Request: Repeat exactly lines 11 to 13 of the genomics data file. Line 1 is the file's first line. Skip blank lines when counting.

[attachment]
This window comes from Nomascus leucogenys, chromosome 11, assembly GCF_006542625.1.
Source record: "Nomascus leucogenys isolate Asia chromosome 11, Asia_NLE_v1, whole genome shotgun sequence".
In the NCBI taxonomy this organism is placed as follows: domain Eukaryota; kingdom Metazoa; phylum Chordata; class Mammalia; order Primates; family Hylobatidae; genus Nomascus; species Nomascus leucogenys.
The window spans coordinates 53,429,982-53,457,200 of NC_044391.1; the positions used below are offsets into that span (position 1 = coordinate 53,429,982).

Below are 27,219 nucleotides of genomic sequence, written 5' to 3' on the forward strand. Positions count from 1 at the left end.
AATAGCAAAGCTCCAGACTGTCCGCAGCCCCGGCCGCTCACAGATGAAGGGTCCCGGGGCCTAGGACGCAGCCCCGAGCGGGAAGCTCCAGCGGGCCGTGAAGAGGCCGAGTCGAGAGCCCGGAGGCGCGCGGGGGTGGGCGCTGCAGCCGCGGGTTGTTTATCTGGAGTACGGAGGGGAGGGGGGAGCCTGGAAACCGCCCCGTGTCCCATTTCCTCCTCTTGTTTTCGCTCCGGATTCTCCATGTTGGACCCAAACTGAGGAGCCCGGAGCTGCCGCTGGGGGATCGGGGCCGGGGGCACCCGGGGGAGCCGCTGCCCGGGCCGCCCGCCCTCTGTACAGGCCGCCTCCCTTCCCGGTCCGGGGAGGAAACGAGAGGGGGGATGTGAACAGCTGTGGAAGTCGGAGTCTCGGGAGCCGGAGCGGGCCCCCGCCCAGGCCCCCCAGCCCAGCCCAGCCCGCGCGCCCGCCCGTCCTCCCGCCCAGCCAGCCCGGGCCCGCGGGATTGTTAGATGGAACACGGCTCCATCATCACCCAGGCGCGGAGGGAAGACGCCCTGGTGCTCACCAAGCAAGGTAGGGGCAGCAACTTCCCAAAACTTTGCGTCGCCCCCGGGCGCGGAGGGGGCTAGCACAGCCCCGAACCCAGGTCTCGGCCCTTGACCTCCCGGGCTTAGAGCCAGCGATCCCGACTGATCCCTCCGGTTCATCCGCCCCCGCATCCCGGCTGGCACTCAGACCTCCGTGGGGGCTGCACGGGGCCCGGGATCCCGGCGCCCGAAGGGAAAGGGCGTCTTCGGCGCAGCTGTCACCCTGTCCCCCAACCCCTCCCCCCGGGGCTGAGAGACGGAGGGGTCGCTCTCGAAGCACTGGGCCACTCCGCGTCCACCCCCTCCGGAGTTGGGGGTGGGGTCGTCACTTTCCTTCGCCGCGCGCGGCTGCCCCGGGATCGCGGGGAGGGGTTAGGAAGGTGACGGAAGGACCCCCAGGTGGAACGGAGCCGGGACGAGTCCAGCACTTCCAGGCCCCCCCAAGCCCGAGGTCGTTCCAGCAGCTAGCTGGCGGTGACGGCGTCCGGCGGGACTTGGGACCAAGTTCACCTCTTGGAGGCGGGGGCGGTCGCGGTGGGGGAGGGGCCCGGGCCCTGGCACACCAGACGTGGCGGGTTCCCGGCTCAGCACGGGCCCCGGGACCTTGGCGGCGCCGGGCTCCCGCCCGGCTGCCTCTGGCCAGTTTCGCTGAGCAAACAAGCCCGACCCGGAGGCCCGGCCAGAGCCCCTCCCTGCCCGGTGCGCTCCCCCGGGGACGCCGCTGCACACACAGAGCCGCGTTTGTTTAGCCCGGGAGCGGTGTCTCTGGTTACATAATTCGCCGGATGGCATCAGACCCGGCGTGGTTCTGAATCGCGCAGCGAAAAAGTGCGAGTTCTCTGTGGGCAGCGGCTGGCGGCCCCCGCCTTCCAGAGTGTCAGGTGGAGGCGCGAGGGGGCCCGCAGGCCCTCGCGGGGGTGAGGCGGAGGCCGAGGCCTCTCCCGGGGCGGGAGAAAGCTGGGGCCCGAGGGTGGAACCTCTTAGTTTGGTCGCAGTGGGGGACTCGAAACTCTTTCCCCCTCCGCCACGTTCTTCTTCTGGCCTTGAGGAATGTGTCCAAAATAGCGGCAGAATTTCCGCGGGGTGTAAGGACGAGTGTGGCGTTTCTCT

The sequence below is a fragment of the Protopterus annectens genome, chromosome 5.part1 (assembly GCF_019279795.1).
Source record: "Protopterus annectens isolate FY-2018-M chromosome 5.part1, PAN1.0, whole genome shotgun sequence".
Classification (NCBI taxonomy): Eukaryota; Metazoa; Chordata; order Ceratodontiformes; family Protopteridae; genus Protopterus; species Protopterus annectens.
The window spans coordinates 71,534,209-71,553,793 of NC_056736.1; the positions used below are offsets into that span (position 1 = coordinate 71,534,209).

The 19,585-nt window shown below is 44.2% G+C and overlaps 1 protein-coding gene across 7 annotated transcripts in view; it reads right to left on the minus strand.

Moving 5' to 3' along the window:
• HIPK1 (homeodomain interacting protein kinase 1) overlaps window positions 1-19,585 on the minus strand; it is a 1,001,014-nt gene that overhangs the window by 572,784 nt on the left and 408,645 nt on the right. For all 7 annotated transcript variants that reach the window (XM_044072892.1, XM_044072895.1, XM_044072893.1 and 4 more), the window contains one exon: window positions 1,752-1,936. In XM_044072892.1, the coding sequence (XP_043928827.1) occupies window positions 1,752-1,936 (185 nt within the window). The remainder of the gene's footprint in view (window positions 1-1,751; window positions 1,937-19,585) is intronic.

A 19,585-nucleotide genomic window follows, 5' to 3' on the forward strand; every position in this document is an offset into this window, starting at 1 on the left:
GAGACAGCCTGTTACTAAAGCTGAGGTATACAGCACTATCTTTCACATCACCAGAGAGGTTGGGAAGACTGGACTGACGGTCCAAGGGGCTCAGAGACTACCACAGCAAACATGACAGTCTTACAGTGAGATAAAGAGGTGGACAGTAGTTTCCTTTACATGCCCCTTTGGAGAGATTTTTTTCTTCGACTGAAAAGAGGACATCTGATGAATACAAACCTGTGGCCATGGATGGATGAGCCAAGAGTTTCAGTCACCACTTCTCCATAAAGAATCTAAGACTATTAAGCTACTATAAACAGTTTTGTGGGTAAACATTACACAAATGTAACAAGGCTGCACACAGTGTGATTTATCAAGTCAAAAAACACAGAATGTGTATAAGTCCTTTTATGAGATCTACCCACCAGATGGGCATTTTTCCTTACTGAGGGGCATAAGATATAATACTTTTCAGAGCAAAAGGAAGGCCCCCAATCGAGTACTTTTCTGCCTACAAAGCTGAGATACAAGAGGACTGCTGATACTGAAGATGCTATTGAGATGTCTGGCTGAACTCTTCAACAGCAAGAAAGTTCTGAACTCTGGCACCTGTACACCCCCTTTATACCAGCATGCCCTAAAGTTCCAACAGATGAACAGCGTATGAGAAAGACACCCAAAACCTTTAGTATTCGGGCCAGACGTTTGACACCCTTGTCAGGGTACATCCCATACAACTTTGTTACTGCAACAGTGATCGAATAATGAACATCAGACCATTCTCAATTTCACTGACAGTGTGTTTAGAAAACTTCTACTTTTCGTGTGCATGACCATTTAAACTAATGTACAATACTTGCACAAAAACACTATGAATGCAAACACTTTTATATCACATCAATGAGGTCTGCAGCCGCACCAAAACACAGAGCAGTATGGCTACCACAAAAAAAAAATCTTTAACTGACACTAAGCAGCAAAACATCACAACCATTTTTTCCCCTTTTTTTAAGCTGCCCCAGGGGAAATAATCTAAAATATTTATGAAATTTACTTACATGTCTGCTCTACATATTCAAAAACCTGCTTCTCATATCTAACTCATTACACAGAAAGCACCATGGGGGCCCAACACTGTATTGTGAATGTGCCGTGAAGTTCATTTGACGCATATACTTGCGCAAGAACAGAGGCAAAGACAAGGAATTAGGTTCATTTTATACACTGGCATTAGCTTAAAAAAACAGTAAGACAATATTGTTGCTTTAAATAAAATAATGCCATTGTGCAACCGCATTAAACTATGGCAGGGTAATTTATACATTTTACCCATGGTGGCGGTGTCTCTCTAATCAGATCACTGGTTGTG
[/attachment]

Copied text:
The 19,585-nt window shown below is 44.2% G+C and overlaps 1 protein-coding gene across 7 annotated transcripts in view; it reads right to left on the minus strand.

Moving 5' to 3' along the window:
• HIPK1 (homeodomain interacting protein kinase 1) overlaps window positions 1-19,585 on the minus strand; it is a 1,001,014-nt gene that overhangs the window by 572,784 nt on the left and 408,645 nt on the right. For all 7 annotated transcript variants that reach the window (XM_044072892.1, XM_044072895.1, XM_044072893.1 and 4 more), the window contains one exon: window positions 1,752-1,936. In XM_044072892.1, the coding sequence (XP_043928827.1) occupies window positions 1,752-1,936 (185 nt within the window). The remainder of the gene's footprint in view (window positions 1-1,751; window positions 1,937-19,585) is intronic.